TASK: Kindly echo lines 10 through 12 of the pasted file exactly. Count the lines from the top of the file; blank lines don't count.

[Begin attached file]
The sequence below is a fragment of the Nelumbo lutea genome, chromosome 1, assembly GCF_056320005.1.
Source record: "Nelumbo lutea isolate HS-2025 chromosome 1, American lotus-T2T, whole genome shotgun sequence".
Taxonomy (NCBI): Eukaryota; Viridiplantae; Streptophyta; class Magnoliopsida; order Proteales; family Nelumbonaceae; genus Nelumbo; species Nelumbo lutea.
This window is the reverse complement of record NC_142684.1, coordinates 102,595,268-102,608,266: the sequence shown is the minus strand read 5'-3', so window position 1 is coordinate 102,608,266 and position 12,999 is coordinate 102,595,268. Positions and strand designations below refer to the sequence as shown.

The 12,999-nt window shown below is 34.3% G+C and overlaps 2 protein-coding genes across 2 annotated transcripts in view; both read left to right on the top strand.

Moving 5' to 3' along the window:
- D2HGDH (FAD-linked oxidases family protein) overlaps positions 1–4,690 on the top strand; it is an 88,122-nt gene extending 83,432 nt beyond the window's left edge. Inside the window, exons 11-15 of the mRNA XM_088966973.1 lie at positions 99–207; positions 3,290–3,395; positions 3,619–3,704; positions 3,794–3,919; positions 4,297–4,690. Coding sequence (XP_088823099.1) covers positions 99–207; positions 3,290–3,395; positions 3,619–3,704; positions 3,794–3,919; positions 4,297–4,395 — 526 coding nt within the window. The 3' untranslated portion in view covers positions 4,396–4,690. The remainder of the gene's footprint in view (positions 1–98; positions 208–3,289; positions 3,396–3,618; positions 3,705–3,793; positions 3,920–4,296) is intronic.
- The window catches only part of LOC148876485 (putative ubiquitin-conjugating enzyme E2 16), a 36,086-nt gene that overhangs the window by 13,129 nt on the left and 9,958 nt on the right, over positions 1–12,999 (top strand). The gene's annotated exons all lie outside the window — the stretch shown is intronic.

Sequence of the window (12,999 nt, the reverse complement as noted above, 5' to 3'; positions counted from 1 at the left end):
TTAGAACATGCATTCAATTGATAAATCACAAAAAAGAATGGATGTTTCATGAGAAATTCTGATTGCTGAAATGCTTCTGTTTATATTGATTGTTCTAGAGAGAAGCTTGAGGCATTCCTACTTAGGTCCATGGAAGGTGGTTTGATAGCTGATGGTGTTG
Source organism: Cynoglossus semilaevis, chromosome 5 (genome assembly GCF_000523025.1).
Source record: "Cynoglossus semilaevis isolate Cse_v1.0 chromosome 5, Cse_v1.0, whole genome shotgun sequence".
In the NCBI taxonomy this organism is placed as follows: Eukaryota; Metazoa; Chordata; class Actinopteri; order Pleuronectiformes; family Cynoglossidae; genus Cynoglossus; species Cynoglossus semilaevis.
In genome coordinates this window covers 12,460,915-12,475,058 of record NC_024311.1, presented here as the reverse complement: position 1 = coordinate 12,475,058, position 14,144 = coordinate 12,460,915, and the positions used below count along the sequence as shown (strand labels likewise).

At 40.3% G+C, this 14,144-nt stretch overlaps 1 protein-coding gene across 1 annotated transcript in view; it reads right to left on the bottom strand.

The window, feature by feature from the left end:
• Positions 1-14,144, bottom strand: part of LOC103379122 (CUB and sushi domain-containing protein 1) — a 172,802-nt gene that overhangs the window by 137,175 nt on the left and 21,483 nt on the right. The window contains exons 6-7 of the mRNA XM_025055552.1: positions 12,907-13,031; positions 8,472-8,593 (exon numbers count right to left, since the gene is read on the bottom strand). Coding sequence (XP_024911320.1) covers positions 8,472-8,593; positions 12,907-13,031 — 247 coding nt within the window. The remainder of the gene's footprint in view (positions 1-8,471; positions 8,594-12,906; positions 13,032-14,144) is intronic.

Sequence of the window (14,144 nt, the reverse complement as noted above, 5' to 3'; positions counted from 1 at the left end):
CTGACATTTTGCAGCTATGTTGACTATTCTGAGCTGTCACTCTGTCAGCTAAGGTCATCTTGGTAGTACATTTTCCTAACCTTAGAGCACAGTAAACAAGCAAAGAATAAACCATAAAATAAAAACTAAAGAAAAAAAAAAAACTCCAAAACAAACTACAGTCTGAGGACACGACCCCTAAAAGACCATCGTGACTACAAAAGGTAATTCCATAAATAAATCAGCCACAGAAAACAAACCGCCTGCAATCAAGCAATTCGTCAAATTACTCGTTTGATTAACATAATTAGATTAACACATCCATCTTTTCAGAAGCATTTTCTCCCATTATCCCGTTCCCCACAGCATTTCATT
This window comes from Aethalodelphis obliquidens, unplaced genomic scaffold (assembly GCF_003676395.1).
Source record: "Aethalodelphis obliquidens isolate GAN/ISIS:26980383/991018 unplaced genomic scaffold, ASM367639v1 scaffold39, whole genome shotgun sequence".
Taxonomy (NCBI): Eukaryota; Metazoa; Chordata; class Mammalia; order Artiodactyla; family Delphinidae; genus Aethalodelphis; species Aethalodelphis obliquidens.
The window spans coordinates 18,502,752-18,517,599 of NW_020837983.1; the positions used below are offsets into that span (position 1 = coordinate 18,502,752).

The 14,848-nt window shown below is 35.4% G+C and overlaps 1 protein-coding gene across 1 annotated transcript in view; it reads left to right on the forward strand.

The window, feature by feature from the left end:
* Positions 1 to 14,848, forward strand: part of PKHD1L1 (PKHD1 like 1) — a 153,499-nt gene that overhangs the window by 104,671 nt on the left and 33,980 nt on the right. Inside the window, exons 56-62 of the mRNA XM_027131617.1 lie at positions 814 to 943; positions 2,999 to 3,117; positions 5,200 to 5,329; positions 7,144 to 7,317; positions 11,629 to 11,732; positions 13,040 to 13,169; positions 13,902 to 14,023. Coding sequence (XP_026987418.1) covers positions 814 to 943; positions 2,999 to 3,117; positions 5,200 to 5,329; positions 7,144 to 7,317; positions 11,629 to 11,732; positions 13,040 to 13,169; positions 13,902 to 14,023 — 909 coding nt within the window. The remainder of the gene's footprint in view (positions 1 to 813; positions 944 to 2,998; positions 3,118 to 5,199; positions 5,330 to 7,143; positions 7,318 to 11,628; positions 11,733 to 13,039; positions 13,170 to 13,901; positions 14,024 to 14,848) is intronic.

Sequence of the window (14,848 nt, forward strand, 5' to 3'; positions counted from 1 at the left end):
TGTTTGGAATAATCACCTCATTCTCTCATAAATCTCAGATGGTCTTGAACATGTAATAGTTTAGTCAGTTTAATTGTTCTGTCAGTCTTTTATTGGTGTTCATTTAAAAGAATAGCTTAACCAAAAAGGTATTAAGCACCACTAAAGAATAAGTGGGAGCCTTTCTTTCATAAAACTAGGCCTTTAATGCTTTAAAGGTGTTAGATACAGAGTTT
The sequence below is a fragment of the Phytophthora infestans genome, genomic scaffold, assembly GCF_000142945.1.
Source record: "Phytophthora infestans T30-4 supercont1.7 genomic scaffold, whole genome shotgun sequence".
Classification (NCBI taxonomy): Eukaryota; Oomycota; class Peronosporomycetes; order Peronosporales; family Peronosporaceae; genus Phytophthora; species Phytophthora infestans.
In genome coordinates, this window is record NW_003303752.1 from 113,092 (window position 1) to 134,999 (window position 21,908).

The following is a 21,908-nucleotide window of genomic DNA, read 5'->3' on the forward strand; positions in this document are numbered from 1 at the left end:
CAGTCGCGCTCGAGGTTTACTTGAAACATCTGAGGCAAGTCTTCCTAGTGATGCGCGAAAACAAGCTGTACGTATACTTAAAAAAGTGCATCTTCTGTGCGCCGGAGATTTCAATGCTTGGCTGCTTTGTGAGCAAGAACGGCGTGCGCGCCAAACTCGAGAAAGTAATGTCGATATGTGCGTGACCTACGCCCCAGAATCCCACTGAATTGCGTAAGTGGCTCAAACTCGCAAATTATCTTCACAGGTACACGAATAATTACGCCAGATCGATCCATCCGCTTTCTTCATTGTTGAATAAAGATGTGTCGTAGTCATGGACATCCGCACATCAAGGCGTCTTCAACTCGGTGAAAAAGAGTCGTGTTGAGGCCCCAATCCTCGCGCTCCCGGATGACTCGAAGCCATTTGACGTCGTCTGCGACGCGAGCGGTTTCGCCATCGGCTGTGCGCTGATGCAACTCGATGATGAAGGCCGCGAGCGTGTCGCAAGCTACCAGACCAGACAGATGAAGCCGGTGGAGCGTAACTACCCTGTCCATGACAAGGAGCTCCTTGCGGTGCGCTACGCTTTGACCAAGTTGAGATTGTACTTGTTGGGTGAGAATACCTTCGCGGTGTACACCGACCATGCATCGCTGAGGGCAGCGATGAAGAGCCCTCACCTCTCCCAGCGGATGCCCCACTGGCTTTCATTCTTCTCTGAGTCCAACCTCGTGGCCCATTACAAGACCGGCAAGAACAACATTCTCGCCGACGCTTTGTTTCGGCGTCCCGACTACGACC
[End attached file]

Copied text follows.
TTAGAACATGCATTCAATTGATAAATCACAAAAAAGAATGGATGTTTCATGAGAAATTCTGATTGCTGAAATGCTTCTGTTTATATTGATTGTTCTAGAGAGAAGCTTGAGGCATTCCTACTTAGGTCCATGGAAGGTGGTTTGATAGCTGATGGTGTTG
Source organism: Cynoglossus semilaevis, chromosome 5 (genome assembly GCF_000523025.1).
Source record: "Cynoglossus semilaevis isolate Cse_v1.0 chromosome 5, Cse_v1.0, whole genome shotgun sequence".